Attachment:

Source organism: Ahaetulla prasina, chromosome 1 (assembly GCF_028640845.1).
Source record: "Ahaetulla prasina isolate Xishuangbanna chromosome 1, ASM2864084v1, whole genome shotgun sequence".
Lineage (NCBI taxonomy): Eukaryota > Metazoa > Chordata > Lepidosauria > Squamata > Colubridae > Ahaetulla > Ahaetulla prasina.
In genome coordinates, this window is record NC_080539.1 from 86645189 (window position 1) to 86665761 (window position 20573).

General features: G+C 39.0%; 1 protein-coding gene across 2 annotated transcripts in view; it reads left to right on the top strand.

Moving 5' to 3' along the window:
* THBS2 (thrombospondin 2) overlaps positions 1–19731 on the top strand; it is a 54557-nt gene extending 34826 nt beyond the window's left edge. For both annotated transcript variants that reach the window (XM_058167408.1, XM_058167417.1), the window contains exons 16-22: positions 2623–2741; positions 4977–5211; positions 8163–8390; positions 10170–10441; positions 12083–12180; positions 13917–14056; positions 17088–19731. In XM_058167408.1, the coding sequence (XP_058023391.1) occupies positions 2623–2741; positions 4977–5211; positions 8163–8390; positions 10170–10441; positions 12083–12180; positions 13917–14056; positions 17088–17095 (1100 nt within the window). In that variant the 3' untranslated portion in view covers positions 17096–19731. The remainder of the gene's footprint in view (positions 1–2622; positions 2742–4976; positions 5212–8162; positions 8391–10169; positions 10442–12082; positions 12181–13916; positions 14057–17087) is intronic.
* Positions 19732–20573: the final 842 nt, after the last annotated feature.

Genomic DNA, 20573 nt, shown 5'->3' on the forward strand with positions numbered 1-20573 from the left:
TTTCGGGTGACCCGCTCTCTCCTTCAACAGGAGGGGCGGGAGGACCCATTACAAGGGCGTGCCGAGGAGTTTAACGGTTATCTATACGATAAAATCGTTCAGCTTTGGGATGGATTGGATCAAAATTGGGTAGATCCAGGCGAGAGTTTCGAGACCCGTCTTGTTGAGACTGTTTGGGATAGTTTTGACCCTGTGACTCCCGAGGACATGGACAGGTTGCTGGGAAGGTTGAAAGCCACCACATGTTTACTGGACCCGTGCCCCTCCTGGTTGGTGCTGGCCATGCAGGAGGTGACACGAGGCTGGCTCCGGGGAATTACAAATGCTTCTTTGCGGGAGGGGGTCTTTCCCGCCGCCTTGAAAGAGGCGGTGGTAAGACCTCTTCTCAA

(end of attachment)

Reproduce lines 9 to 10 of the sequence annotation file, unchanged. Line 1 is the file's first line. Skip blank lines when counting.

Genomic DNA, 20573 nt, shown 5'->3' on the forward strand with positions numbered 1-20573 from the left:
TTTCGGGTGACCCGCTCTCTCCTTCAACAGGAGGGGCGGGAGGACCCATTACAAGGGCGTGCCGAGGAGTTTAACGGTTATCTATACGATAAAATCGTTCAGCTTTGGGATGGATTGGATCAAAATTGGGTAGATCCAGGCGAGAGTTTCGAGACCCGTCTTGTTGAGACTGTTTGGGATAGTTTTGACCCTGTGACTCCCGAGGACATGGACAGGTTGCTGGGAAGGTTGAAAGCCACCACATGTTTACTGGACCCGTGCCCCTCCTGGTTGGTGCTGGCCATGCAGGAGGTGACACGAGGCTGGCTCCGGGGAATTACAAATGCTTCTTTGCGGGAGGGGGTCTTTCCCGCCGCCTTGAAAGAGGCGGTGGTAAGACCTCTTCTCAA